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I was recently going over MPEG articles and videos to understand how it works. I understand what I, P and B frames do but I do not understand how the prediction is calculated.
Assume that I want to record a video of a ball falling from the sky to the ground and then bouncing a couple of times before finally coming to a halt.
Also, I am not clear with the concept of the 16x16 macroblock. Please tell me:

  • how prediction is calulated
  • what is macroblock and how it helps in MPEG encoding

  • My references:
  • MPEG Prediction
  • Video on MPEG conversion
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    1 Answer

    up vote 8 down vote accepted

    Short answer:
    Blocks are units for inter-frame comparison;
    Prediction is based on amount of blocks presenting on both previous and following images;

    Longer answer:
    As input, a video encoder receives nothing else but a sequence of frames.
    In most cases, the adjacent frames are very similar to each other, and the encoder attempts to figure out whether these frames are indeed similar.

    How do you say if two images are similar?

    • Both images are split into macroblocks (you can't compare entire images, they will certainly differ!)
    • The algorithm attempts to find if a block from previous image exists on the following image (within a certain proximity to its original position)
    • If, to a certain threshold, most of the blocks present on the following image, the following image is computed as a difference to the previous one (P-frame);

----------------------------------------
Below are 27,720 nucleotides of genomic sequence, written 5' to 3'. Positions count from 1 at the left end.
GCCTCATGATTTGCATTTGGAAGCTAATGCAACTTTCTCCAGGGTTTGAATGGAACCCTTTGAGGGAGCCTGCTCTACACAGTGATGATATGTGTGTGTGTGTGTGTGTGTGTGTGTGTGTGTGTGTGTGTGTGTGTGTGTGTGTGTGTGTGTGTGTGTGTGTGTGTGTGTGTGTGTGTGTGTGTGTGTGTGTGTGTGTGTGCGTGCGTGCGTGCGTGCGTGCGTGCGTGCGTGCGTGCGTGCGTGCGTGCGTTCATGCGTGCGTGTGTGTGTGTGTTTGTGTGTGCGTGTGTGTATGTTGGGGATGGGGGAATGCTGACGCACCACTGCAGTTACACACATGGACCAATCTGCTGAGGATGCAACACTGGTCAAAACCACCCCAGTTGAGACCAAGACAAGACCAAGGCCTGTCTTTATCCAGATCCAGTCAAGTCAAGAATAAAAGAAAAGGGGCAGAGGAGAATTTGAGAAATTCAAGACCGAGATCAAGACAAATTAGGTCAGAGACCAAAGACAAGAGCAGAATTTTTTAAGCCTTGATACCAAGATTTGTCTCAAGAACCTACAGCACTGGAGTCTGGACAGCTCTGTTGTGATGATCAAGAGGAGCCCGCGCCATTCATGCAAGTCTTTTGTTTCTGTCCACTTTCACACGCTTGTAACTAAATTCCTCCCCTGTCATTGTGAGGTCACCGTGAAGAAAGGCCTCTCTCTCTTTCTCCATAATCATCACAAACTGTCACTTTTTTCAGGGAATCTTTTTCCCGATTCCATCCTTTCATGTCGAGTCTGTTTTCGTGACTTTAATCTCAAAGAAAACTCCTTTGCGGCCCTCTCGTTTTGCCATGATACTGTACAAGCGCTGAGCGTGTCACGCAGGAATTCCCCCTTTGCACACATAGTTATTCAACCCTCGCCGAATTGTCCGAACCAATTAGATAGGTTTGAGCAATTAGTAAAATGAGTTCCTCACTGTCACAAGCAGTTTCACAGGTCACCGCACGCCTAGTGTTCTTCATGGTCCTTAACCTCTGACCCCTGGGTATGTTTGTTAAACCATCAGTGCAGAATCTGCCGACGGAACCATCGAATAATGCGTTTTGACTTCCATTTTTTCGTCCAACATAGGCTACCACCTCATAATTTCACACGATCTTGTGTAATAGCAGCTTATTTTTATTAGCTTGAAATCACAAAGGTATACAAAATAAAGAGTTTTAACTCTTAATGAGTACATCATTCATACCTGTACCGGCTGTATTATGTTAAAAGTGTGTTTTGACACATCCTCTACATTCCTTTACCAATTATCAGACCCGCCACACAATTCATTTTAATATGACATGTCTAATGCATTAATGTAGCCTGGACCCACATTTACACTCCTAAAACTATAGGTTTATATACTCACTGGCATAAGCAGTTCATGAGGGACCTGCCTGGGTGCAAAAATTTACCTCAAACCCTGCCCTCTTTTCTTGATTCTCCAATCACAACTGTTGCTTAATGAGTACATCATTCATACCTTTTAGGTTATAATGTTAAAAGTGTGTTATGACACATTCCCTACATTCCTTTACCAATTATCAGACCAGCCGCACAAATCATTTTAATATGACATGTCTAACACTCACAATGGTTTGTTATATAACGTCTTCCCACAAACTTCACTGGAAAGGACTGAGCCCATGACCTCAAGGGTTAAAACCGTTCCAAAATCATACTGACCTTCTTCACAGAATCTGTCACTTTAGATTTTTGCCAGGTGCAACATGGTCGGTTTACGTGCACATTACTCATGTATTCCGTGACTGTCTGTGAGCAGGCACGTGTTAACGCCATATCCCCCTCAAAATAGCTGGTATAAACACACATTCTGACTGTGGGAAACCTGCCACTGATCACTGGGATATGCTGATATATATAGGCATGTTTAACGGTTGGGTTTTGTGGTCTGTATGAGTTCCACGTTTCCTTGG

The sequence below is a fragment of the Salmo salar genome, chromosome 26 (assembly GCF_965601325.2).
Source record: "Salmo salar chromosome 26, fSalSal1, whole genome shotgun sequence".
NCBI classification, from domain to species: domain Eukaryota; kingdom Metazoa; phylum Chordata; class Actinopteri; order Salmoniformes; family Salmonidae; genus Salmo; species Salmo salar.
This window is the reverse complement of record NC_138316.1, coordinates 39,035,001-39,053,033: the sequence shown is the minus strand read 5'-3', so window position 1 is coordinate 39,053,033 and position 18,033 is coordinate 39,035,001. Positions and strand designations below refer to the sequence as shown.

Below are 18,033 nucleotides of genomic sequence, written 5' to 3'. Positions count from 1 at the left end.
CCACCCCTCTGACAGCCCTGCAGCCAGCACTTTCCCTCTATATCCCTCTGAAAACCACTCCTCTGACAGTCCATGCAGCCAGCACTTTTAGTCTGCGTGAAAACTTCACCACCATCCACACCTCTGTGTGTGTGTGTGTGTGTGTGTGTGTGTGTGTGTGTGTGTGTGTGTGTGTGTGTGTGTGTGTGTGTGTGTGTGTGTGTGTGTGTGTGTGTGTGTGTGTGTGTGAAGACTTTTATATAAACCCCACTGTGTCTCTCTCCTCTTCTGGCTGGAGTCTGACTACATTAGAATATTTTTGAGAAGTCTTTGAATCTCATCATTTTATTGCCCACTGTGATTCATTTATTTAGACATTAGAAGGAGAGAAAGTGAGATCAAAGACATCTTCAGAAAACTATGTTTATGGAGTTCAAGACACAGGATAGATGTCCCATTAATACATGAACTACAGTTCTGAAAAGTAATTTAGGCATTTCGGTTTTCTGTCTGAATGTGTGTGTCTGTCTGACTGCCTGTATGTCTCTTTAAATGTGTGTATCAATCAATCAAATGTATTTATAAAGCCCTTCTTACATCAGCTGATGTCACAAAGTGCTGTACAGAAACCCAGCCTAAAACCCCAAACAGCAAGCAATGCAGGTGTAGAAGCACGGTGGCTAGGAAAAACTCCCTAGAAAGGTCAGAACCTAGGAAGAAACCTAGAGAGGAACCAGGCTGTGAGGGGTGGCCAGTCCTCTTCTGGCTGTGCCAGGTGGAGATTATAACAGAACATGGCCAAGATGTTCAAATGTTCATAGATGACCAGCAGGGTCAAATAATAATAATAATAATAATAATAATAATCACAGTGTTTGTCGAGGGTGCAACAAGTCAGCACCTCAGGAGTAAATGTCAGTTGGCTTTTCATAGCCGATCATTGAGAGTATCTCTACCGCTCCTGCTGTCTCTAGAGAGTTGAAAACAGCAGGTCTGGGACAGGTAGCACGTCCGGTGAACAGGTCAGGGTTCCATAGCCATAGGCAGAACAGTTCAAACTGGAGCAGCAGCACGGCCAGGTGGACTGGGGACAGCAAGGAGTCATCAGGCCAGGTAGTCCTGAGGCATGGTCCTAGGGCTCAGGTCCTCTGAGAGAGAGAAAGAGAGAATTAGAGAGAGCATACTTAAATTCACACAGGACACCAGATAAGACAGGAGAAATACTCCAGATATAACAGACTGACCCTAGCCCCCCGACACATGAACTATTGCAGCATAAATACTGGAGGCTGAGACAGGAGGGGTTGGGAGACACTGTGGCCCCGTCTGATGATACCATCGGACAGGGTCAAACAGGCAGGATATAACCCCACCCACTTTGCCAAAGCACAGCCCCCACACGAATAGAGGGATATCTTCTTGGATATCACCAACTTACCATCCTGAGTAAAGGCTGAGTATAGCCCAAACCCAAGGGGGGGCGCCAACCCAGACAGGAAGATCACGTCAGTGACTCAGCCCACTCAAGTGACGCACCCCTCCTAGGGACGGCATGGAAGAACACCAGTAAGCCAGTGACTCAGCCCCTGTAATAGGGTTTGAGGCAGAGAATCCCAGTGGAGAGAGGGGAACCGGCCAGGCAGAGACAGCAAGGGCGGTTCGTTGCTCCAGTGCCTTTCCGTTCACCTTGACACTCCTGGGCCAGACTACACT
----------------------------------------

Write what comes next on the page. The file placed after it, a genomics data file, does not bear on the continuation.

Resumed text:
• Of course, differing blocks are encoded as-is;
    • If not, the following image is considered to belong to another scene, and there's no other way rather than keeping it entirely (I-frame).

    In order to understand how prediction works, take a look at this image. It is created by a deshaker plug-in for VirtualDub, and used for a different purpose (detecting camera shakes), but it seems very representative:

    Deshaker

    The arrows indicate how the current image differs to the previous one;
    The entire frame is split into macroblocks (larger than 16x16, however);
    The difference for each block, compared to the previous image, is a movement vector;
    As you see, most macroblocks (white arrows) follow the common pattern, and therefore they can be encoded by only applying a transposition matrix to a previous frame.
    However, there are some blocks (red arrows) do not comply with the common pattern, and therefore they must be encoded as-is.
    Of course, if everything is red, there's no choice other than encoding the entire frame as-is.

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    Really nice answer. –  Florian Margaine Sep 23 '12 at 14:02
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